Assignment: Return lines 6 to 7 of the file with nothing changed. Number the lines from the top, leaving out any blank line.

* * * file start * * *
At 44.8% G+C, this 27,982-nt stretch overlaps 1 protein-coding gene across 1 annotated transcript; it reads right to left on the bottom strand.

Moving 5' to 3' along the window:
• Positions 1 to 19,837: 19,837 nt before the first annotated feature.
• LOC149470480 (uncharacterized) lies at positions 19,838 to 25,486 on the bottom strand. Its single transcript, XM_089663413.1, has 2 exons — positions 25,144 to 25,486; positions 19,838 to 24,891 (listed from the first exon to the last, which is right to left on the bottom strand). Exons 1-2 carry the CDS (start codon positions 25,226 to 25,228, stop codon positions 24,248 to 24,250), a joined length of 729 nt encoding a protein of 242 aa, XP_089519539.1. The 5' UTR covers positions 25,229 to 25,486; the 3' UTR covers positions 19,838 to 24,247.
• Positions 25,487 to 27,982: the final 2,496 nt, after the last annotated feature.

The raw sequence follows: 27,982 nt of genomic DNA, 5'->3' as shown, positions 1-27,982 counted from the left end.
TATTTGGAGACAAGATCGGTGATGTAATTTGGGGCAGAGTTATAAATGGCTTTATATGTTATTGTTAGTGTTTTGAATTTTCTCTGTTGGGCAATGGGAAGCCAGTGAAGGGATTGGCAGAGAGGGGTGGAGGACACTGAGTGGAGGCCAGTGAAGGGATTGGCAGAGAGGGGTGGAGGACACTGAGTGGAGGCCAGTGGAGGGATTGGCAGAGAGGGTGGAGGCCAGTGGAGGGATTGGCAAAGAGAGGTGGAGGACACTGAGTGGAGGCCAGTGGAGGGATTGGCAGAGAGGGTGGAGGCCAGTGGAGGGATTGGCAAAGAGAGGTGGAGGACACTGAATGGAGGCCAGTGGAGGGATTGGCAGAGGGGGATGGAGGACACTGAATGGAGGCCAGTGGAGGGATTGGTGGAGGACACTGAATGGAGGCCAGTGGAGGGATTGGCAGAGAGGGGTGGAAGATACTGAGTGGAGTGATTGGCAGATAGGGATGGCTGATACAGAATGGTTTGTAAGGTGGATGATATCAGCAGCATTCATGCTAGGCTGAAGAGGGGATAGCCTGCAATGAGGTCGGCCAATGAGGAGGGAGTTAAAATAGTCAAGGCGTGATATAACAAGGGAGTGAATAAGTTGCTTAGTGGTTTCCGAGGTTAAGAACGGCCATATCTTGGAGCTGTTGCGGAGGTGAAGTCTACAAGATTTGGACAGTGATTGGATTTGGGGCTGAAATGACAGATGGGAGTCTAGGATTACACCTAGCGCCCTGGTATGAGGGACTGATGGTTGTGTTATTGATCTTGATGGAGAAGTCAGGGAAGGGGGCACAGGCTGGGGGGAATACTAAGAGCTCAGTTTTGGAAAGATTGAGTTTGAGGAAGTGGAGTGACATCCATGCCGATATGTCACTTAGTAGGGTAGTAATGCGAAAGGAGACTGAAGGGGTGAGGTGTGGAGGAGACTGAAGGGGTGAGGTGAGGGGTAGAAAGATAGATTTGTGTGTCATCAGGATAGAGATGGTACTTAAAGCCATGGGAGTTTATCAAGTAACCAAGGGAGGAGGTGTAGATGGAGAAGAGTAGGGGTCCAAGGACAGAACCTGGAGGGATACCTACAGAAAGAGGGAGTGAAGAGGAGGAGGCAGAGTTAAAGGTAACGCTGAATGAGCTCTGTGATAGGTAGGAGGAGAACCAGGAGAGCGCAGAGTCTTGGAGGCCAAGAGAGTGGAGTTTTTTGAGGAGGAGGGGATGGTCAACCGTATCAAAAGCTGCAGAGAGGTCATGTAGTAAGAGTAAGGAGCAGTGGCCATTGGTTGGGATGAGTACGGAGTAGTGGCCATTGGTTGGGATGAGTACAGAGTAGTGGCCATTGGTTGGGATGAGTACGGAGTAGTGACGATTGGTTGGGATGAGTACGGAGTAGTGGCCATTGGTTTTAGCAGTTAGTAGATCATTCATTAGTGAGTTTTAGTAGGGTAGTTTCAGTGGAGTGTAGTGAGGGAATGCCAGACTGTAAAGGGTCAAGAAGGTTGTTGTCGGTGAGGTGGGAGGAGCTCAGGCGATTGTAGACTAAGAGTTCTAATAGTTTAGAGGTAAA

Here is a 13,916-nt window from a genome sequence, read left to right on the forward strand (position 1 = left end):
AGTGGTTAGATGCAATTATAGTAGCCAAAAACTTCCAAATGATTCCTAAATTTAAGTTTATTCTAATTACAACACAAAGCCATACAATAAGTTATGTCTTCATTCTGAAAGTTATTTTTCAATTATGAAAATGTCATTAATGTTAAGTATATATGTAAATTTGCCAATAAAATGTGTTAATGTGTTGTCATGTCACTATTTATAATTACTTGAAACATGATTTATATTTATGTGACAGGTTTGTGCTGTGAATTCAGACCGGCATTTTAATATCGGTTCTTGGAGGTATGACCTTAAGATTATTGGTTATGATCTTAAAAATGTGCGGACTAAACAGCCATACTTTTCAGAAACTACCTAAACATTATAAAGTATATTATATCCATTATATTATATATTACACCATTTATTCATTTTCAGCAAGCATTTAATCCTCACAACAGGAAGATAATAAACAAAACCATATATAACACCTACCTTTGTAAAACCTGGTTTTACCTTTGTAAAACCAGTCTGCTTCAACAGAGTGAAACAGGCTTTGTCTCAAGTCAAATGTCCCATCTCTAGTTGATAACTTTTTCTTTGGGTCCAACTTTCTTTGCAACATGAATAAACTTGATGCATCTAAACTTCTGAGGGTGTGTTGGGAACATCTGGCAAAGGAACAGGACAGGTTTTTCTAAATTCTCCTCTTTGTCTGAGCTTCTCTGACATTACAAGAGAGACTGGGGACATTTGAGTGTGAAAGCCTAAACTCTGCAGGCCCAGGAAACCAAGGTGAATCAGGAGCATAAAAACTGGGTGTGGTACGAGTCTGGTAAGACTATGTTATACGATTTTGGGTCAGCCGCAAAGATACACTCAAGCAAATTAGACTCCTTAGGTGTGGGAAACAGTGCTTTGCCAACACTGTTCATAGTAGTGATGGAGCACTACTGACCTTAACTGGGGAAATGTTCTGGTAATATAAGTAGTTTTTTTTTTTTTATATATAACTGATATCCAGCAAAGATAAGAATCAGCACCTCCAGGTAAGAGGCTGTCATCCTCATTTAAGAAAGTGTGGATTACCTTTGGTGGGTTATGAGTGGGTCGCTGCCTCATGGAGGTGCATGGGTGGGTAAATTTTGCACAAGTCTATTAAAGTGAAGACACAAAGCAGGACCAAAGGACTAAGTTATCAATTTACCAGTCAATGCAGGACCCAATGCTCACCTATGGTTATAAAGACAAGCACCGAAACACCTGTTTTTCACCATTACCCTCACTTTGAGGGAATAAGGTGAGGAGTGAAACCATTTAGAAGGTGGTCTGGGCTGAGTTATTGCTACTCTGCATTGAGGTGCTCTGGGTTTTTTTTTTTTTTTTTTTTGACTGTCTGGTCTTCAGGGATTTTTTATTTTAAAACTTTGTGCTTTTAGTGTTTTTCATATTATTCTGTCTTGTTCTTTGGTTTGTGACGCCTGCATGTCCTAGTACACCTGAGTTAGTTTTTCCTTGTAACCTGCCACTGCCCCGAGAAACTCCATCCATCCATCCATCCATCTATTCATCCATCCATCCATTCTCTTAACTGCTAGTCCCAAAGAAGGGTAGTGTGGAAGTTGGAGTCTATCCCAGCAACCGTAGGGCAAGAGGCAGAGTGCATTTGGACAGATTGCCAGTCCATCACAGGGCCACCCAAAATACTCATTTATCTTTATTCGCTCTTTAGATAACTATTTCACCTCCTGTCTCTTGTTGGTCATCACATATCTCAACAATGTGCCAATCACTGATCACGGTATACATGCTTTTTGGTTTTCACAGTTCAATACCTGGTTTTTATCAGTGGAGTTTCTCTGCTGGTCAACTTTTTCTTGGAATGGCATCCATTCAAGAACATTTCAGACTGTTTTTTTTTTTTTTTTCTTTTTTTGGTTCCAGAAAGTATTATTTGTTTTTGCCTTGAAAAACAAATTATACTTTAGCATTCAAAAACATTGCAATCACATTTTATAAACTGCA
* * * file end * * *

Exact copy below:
The raw sequence follows: 27,982 nt of genomic DNA, 5'->3' as shown, positions 1-27,982 counted from the left end.
TATTTGGAGACAAGATCGGTGATGTAATTTGGGGCAGAGTTATAAATGGCTTTATATGTTATTGTTAGTGTTTTGAATTTTCTCTGTTGGGCAATGGGAAGCCAGTGAAGGGATTGGCAGAGAGGGGTGGAGGACACTGAGTGGAGGCCAGTGAAGGGATTGGCAGAGAGGGGTGGAGGACACTGAGTGGAGGCCAGTGGAGGGATTGGCAGAGAGGGTGGAGGCCAGTGGAGGGATTGGCAAAGAGAGGTGGAGGACACTGAGTGGAGGCCAGTGGAGGGATTGGCAGAGAGGGTGGAGGCCAGTGGAGGGATTGGCAAAGAGAGGTGGAGGACACTGAATGGAGGCCAGTGGAGGGATTGGCAGAGGGGGATGGAGGACACTGAATGGAGGCCAGTGGAGGGATTGGTGGAGGACACTGAATGGAGGCCAGTGGAGGGATTGGCAGAGAGGGGTGGAAGATACTGAGTGGAGTGATTGGCAGATAGGGATGGCTGATACAGAATGGTTTGTAAGGTGGATGATATCAGCAGCATTCATGCTAGGCTGAAGAGGGGATAGCCTGCAATGAGGTCGGCCAATGAGGAGGGAGTTAAAATAGTCAAGGCGTGATATAACAAGGGAGTGAATAAGTTGCTTAGTGGTTTCCGAGGTTAAGAACGGCCATATCTTGGAGCTGTTGCGGAGGTGAAGTCTACAAGATTTGGACAGTGATTGGATTTGGGGCTGAAATGACAGATGGGAGTCTAGGATTACACCTAGCGCCCTGGTATGAGGGACTGATGGTTGTGTTATTGATCTTGATGGAGAAGTCAGGGAAGGGGGCACAGGCTGGGGGGAATACTAAGAGCTCAGTTTTGGAAAGATTGAGTTTGAGGAAGTGGAGTGACATCCATGCCGATATGTCACTTAGTAGGGTAGTAATGCGAAAGGAGACTGAAGGGGTGAGGTGTGGAGGAGACTGAAGGGGTGAGGTGAGGGGTAGAAAGATAGATTTGTGTGTCATCAGGATAGAGATGGTACTTAAAGCCATGGGAGTTTATCAAGTAACCAAGGGAGGAGGTGTAGATGGAGAAGAGTAGGGGTCCAAGGACAGAACCTGGAGGGATACCTACAGAAAGAGGGAGTGAAGAGGAGGAGGCAGAGTTAAAGGTAACGCTGAATGAGCTCTGTGATAGGTAGGAGGAGAACCAGGAGAGCGCAGAGTCTTGGAGGCCAAGAGAGTGGAGTTTTTTGAGGAGGAGGGGATGGTCAACCGTATCAAAAGCTGCAGAGAGGTCATGTAGTAAGAGTAAGGAGCAGTGGCCATTGGTTGGGATGAGTACGGAGTAGTGGCCATTGGTTGGGATGAGTACAGAGTAGTGGCCATTGGTTGGGATGAGTACGGAGTAGTGACGATTGGTTGGGATGAGTACGGAGTAGTGGCCATTGGTTTTAGCAGTTAGTAGATCATTCATTAGTGAGTTTTAGTAGGGTAGTTTCAGTGGAGTGTAGTGAGGGAATGCCAGACTGTAAAGGGTCAAGAAGGTTGTTGTCGGTGAGGTGGGAGGAGCTCAGGCGATTGTAGACTAAGAGTTCTAATAGTTTAGAGGTAAA